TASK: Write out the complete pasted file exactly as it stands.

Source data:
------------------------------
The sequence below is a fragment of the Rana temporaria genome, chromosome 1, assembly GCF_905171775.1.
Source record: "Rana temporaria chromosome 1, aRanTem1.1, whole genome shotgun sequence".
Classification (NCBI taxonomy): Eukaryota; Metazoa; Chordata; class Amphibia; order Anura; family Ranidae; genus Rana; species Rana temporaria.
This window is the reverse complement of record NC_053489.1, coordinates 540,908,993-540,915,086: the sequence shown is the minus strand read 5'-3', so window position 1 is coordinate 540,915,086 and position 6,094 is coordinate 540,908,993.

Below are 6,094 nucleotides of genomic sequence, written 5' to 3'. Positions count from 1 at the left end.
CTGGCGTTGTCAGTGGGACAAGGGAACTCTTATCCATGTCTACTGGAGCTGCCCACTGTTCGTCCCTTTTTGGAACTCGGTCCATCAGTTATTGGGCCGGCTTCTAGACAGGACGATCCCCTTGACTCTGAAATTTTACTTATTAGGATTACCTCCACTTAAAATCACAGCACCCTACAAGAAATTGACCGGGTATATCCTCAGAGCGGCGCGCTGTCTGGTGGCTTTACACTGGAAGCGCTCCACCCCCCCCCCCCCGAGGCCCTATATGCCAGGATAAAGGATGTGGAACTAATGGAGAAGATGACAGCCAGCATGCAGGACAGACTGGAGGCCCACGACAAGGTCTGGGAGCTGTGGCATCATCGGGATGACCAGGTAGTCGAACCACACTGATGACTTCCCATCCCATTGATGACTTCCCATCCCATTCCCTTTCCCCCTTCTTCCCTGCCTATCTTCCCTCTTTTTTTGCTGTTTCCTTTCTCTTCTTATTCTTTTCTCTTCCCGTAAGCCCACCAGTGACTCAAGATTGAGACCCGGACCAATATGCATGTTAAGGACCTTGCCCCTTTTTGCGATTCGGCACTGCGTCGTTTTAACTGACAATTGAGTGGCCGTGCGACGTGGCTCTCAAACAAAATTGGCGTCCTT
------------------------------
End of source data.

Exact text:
The sequence below is a fragment of the Rana temporaria genome, chromosome 1, assembly GCF_905171775.1.
Source record: "Rana temporaria chromosome 1, aRanTem1.1, whole genome shotgun sequence".
Classification (NCBI taxonomy): Eukaryota; Metazoa; Chordata; class Amphibia; order Anura; family Ranidae; genus Rana; species Rana temporaria.
This window is the reverse complement of record NC_053489.1, coordinates 540,908,993-540,915,086: the sequence shown is the minus strand read 5'-3', so window position 1 is coordinate 540,915,086 and position 6,094 is coordinate 540,908,993.

Below are 6,094 nucleotides of genomic sequence, written 5' to 3'. Positions count from 1 at the left end.
CTGGCGTTGTCAGTGGGACAAGGGAACTCTTATCCATGTCTACTGGAGCTGCCCACTGTTCGTCCCTTTTTGGAACTCGGTCCATCAGTTATTGGGCCGGCTTCTAGACAGGACGATCCCCTTGACTCTGAAATTTTACTTATTAGGATTACCTCCACTTAAAATCACAGCACCCTACAAGAAATTGACCGGGTATATCCTCAGAGCGGCGCGCTGTCTGGTGGCTTTACACTGGAAGCGCTCCACCCCCCCCCCCCCGAGGCCCTATATGCCAGGATAAAGGATGTGGAACTAATGGAGAAGATGACAGCCAGCATGCAGGACAGACTGGAGGCCCACGACAAGGTCTGGGAGCTGTGGCATCATCGGGATGACCAGGTAGTCGAACCACACTGATGACTTCCCATCCCATTGATGACTTCCCATCCCATTCCCTTTCCCCCTTCTTCCCTGCCTATCTTCCCTCTTTTTTTGCTGTTTCCTTTCTCTTCTTATTCTTTTCTCTTCCCGTAAGCCCACCAGTGACTCAAGATTGAGACCCGGACCAATATGCATGTTAAGGACCTTGCCCCTTTTTGCGATTCGGCACTGCGTCGTTTTAACTGACAATTGAGTGGCCGTGCGACGTGGCTCTCAAACAAAATTGGCGTCCTT